Rosemary Collins was a girl with short black hair who had moved with her family from the very heart of New York City. She smoked clove cigarettes and listened to bands like The Cure and Depeche Mode. But perhaps the most striking thing Kim remembered about their first encounter were her eyes; shimmering pools of liquid obsidian that reflected nothing.
Some of it was adolescent arousal; he was eighteen and she was from a far away and cosmopolitan place, making her strangely exotic. Some of it was the fact he was simply curious, remembering that old saying of eyes being the windows to the soul. He wanted to know kind of soul resided behind eyes that did not reflect.
How he got her to go out on there first date was something of a miracle. She really didn’t come across as the type of girl one could take for a starlight picnic in the desert. The rustic seemed to be repellant to her. There were others at the high school, marrying themselves off and naming future children long before graduation, of whom she looked at as though they were lower. She’d gotten the same look and dismissing attitude when going to the reservations, though whether it was just dismissed in and of itself or not noticed was open for debate.
“Please tell me you’re not like that,” she said to Kim that fateful night under the stars. "Wanting to get married the second you graduate.”
“Not really. I’d like to get married,” he confessed. “Just not yet. I have to get to Africa first.”
“Africa? Really?” Rosemary seemed rather intrigued, and inched herself closer to him. “Is that because of your friend from Kenya?”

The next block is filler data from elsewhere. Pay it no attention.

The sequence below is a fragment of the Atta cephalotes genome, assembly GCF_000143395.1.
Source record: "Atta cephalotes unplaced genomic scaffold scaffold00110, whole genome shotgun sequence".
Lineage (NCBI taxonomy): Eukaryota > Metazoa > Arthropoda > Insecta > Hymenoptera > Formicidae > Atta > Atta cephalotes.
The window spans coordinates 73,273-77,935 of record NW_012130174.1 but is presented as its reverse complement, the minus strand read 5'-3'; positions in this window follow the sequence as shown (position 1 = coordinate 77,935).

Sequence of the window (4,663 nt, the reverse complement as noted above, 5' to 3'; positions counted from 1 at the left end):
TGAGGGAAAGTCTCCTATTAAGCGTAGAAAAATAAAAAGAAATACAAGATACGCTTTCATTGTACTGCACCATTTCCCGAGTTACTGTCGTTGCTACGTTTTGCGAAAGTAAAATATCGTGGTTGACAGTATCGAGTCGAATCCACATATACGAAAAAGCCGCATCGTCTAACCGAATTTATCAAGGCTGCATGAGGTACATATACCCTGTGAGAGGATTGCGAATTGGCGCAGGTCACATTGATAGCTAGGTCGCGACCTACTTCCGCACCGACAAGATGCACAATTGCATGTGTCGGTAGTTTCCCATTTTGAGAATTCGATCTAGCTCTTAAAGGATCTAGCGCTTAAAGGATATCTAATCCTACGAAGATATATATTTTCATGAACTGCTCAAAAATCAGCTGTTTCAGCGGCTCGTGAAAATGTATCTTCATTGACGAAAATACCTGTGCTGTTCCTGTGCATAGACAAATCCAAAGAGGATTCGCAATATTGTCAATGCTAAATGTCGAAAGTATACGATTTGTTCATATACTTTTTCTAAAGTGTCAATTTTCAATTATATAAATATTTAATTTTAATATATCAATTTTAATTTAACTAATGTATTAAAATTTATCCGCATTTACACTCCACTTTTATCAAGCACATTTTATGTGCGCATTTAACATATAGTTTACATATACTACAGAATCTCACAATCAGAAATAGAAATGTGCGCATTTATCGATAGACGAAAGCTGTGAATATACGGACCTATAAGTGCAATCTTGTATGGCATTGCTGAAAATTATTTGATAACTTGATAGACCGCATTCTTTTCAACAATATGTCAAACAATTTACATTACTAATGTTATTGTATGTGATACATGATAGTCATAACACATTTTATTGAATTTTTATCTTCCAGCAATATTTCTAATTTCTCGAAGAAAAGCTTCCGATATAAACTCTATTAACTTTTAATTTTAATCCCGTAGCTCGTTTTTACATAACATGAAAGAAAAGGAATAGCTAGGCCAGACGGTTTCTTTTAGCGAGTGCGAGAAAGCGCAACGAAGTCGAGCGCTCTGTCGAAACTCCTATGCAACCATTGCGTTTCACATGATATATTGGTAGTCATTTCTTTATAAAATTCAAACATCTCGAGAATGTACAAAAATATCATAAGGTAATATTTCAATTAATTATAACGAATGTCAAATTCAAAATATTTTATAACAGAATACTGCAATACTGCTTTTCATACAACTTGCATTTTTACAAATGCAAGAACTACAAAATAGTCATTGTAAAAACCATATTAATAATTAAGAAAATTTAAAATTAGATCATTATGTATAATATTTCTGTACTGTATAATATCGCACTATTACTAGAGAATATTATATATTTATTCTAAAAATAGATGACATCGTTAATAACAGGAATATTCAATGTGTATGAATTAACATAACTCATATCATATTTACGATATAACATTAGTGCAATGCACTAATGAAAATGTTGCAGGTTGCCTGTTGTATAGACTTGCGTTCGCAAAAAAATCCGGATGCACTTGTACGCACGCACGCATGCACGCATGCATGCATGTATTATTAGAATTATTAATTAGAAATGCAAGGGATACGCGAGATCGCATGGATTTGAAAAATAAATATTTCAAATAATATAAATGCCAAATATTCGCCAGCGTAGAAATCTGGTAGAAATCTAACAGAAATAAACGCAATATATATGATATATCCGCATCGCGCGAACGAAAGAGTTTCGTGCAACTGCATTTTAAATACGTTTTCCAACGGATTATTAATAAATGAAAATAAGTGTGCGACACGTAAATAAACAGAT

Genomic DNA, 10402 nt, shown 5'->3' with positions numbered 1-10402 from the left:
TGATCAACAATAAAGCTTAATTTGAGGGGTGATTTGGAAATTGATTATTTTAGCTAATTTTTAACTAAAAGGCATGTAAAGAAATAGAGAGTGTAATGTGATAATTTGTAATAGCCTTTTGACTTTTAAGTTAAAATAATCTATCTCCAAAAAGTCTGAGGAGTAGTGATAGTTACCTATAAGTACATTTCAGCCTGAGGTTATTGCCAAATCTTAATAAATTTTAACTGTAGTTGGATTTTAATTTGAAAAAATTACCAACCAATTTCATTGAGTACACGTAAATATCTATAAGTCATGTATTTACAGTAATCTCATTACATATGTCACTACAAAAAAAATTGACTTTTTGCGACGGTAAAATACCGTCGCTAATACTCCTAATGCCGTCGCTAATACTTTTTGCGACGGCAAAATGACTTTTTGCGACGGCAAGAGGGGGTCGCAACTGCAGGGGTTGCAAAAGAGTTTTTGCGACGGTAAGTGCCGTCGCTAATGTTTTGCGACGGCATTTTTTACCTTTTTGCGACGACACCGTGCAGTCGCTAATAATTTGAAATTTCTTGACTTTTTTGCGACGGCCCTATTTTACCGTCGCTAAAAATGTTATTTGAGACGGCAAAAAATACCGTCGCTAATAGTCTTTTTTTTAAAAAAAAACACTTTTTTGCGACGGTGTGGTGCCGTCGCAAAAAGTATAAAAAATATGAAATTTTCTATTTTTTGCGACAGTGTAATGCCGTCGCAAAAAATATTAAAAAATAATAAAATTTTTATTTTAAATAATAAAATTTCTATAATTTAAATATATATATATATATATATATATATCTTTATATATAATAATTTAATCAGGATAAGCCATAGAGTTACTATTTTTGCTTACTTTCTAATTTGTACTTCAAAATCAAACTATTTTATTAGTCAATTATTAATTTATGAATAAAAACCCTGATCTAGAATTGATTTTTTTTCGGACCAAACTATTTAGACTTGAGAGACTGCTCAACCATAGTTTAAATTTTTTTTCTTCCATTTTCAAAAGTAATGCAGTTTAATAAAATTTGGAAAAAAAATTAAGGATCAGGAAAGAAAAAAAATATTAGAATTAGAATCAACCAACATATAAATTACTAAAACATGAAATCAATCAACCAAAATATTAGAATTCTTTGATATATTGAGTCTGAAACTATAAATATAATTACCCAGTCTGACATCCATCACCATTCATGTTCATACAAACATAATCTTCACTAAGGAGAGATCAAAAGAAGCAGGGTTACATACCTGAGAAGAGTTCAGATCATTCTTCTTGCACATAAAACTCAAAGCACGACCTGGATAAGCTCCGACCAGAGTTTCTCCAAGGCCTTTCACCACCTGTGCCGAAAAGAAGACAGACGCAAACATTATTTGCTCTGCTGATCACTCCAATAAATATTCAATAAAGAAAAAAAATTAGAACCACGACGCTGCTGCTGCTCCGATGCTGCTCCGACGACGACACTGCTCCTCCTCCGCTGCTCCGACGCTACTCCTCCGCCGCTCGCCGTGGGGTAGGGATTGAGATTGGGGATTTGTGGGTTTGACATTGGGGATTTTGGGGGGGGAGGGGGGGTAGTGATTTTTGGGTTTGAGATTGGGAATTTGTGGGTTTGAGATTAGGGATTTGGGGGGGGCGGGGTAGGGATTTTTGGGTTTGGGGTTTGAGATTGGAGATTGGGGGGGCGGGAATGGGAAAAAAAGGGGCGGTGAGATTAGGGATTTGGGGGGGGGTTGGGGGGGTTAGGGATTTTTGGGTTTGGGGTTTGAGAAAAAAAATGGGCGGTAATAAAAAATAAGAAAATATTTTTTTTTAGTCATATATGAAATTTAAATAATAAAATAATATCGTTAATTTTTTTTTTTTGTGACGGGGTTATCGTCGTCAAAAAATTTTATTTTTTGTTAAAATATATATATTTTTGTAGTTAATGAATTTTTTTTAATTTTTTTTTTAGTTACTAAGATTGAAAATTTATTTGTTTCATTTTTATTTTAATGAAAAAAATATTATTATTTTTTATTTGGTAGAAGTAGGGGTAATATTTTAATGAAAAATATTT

“Mofuko? Partially. I’ve always wanted to go to Africa. I guess maybe there’s something for me there.” Kim gingerly reached over to put his arm around her shoulders. “I’ll get there someday.”
“I’d love to go with you,” she whispered, the cinnamon from her cloves made her breath intoxicating.
“If you do, I’ll marry you,” Kim whispered back, and they shared their first kiss.
Although he’d never believed in fate, in that moment, he caught himself not only wondering, but hoping. Years later, in the center of Mofuko’s native village, Kim kept his promise and married her. Mofuko’s grandfather officiated the ceremony, if terms like officiate and ceremony could have even applied. Even so, they were so happy. So in love. It seemed almost like a fairy story.
“That was your first mistake, Sparrow,” Kim hissed into ink shadows of the ruin, taking a pull of whiskey, and doing his best to approximate Tiben’s accent. “You married your high school sweetheart. Idiot!”
It was hard to tell when the first cracks in their fairy story love affair began to appear. Being in far-flung locals where Kim would do his fieldwork bored Rosemary. She craved the excitement of cities. More to the point, big cities north of the equator, north of the African side of the Mediterranean. To get amongst throbbing masses of humanity thrilled her in the same way great expanses of nowhere excited him. The opposites that once attracted them began to repel.
Then he found the opium. It was only in later times he would question as to whether she was completely honest when he confronted her about it. They talked and yelled and cried. In the end, Rosemary promised she would stop. Kim promised, since she had gone with him to Africa, he would stand by her.
Ansouka was cleaning the house Kim and Rosemary shared before the building of Tangled Tree Manor, when she came upon the stash of opium. She had never fully liked or trusted Rosemary, but was polite because she was Kim’s wife. Therefore, it was Kim who saw the evidence first.